Research Papers:

Relationships between lymphocyte counts and treatment-related toxicities and clinical responses in patients with solid tumors treated with PD-1 checkpoint inhibitors

Adam Diehl, Mark Yarchoan, Alex Hopkins, Elizabeth Jaffee and Stuart A. Grossman _

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Oncotarget. 2017; 8:114268-114280. https://doi.org/10.18632/oncotarget.23217

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Adam Diehl1, Mark Yarchoan2, Alex Hopkins2, Elizabeth Jaffee2 and Stuart A. Grossman2

1Department of Medicine at The Johns Hopkins Hospital, Baltimore, MD, USA

2The Sidney Kimmel Comprehensive Cancer Center at Johns Hopkins, Baltimore, MD, USA

Correspondence to:

Stuart A. Grossman, email: [email protected]

Keywords: lymphopenia; PD-1 inhibitor; response; immune-related adverse event; radiation

Received: July 27, 2017    Accepted: November 28, 2017    Published: December 14, 2017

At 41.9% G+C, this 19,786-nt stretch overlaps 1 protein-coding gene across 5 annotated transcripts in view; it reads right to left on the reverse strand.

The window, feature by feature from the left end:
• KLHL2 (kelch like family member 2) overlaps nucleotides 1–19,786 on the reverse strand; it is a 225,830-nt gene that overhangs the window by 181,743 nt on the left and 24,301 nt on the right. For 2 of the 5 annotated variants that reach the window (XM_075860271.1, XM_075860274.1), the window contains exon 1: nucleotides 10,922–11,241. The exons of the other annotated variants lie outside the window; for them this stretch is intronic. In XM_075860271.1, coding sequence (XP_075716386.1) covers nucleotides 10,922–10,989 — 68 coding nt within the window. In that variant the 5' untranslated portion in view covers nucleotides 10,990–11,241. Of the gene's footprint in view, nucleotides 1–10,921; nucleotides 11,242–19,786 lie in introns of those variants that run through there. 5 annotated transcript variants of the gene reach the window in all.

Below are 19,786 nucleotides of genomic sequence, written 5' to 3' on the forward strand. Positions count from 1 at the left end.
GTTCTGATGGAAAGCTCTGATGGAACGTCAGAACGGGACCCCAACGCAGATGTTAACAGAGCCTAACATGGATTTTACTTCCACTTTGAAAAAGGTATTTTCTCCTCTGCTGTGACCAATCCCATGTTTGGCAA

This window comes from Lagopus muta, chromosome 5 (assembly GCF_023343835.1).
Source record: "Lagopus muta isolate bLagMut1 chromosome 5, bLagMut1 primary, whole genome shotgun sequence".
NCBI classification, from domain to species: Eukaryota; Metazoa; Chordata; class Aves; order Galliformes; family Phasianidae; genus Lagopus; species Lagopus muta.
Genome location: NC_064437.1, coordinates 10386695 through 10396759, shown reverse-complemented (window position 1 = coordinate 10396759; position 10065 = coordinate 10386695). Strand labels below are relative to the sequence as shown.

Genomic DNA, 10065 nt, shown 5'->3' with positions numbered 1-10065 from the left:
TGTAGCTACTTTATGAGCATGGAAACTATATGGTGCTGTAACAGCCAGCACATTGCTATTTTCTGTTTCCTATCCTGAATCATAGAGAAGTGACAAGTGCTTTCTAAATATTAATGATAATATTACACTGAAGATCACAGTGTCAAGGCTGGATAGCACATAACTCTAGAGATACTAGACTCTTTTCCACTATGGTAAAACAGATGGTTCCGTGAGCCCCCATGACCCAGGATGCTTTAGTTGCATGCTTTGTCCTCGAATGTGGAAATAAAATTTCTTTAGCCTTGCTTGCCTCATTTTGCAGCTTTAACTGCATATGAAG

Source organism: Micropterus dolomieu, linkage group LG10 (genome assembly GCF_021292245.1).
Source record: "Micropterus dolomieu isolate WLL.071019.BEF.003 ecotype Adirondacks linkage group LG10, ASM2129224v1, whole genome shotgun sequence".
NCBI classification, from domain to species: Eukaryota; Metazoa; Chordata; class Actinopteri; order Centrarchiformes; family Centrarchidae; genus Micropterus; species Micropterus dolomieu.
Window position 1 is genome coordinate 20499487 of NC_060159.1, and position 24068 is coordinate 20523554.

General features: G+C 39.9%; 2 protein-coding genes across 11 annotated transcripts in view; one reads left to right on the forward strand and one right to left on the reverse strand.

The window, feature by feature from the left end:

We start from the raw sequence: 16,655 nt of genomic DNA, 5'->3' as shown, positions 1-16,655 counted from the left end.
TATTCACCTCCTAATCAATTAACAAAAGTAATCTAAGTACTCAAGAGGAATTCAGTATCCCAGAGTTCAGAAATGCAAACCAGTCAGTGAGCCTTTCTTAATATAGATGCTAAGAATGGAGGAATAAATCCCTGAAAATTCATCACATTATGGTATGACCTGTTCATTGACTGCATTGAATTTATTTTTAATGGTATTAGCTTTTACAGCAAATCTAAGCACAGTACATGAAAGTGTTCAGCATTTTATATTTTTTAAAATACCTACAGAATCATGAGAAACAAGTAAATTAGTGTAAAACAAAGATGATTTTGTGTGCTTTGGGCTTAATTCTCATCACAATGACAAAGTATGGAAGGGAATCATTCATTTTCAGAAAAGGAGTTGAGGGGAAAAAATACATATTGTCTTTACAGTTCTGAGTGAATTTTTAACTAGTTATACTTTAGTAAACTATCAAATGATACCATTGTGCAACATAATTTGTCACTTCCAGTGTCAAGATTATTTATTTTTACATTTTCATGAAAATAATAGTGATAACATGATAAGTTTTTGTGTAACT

The relationships between absolute lymphocyte counts (ALC), drug- related toxicities, and clinical responses remain unclear in cancer patients treated with PD-1 (programmed cell death 1) inhibitors. We performed a retrospective review of 167 adult solid tumor patients treated with nivolumab or pembrolizumab at a single institution between January 2015 and November 2016. Patients with an ALC >2000 at baseline had an increased risk of irAE (OR 1.996, p<0.05) on multivariate analysis. In a multivariate proportional hazards model, a shorter time to progression was noted in patients who were lymphopenic at baseline (HR 1.45 (p<0.05)) and at three months (HR 2.01 (p<0.05)). Patients with baseline lymphopenia and persistent lymphopenia at month 3 had a shorter time to progression compared to those who had baseline lymphopenia but recovered with ALC > 1000 at 3 months (HR 2.76, p<0.05). Prior radiation therapy was the characteristic most strongly associated with lymphopenia at 3 months (OR 2.24, p<0.001). These data suggest that patients with higher baseline lymphocyte counts have a greater risk for irAE, whereas patients with lymphopenia at baseline and persistent lymphopenia while on therapy have a shorter time to progression on these agents. These associations require further validation in additional patient cohorts.

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